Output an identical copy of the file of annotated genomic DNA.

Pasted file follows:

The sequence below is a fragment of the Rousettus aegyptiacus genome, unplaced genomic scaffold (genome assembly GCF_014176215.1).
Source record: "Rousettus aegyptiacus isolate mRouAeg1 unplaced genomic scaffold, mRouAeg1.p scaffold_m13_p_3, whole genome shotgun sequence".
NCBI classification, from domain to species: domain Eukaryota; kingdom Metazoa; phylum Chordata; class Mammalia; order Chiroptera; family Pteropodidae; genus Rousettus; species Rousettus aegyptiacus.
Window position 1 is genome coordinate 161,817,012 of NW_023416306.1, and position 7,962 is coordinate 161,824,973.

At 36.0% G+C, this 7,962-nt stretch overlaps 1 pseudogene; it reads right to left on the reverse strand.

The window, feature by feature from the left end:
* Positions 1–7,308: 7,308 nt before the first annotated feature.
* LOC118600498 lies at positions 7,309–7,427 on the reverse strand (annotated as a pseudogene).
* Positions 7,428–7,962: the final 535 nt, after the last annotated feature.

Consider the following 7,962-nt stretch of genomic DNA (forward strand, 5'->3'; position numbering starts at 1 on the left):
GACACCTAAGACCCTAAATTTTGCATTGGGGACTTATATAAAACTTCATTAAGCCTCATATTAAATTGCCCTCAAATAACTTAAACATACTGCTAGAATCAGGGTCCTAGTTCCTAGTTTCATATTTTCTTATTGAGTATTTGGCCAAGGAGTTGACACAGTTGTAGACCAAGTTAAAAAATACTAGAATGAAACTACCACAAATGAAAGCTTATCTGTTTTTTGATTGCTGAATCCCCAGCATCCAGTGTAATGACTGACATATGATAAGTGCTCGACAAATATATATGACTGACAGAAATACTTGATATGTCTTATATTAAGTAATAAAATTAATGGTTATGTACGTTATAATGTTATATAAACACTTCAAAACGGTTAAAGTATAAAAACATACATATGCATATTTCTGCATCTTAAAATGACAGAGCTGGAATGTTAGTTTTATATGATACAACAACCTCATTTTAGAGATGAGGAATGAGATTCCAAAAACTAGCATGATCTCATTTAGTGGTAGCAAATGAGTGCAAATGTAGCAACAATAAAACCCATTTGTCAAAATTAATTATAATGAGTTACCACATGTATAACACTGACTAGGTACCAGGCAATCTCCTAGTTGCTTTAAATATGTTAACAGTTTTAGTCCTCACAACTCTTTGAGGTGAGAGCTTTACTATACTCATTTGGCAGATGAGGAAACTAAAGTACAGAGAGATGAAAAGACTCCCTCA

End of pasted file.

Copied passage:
The sequence below is a fragment of the Rousettus aegyptiacus genome, unplaced genomic scaffold (genome assembly GCF_014176215.1).
Source record: "Rousettus aegyptiacus isolate mRouAeg1 unplaced genomic scaffold, mRouAeg1.p scaffold_m13_p_3, whole genome shotgun sequence".
NCBI classification, from domain to species: domain Eukaryota; kingdom Metazoa; phylum Chordata; class Mammalia; order Chiroptera; family Pteropodidae; genus Rousettus; species Rousettus aegyptiacus.
Window position 1 is genome coordinate 161,817,012 of NW_023416306.1, and position 7,962 is coordinate 161,824,973.

At 36.0% G+C, this 7,962-nt stretch overlaps 1 pseudogene; it reads right to left on the reverse strand.

The window, feature by feature from the left end:
* Positions 1–7,308: 7,308 nt before the first annotated feature.
* LOC118600498 lies at positions 7,309–7,427 on the reverse strand (annotated as a pseudogene).
* Positions 7,428–7,962: the final 535 nt, after the last annotated feature.

Consider the following 7,962-nt stretch of genomic DNA (forward strand, 5'->3'; position numbering starts at 1 on the left):
GACACCTAAGACCCTAAATTTTGCATTGGGGACTTATATAAAACTTCATTAAGCCTCATATTAAATTGCCCTCAAATAACTTAAACATACTGCTAGAATCAGGGTCCTAGTTCCTAGTTTCATATTTTCTTATTGAGTATTTGGCCAAGGAGTTGACACAGTTGTAGACCAAGTTAAAAAATACTAGAATGAAACTACCACAAATGAAAGCTTATCTGTTTTTTGATTGCTGAATCCCCAGCATCCAGTGTAATGACTGACATATGATAAGTGCTCGACAAATATATATGACTGACAGAAATACTTGATATGTCTTATATTAAGTAATAAAATTAATGGTTATGTACGTTATAATGTTATATAAACACTTCAAAACGGTTAAAGTATAAAAACATACATATGCATATTTCTGCATCTTAAAATGACAGAGCTGGAATGTTAGTTTTATATGATACAACAACCTCATTTTAGAGATGAGGAATGAGATTCCAAAAACTAGCATGATCTCATTTAGTGGTAGCAAATGAGTGCAAATGTAGCAACAATAAAACCCATTTGTCAAAATTAATTATAATGAGTTACCACATGTATAACACTGACTAGGTACCAGGCAATCTCCTAGTTGCTTTAAATATGTTAACAGTTTTAGTCCTCACAACTCTTTGAGGTGAGAGCTTTACTATACTCATTTGGCAGATGAGGAAACTAAAGTACAGAGAGATGAAAAGACTCCCTCA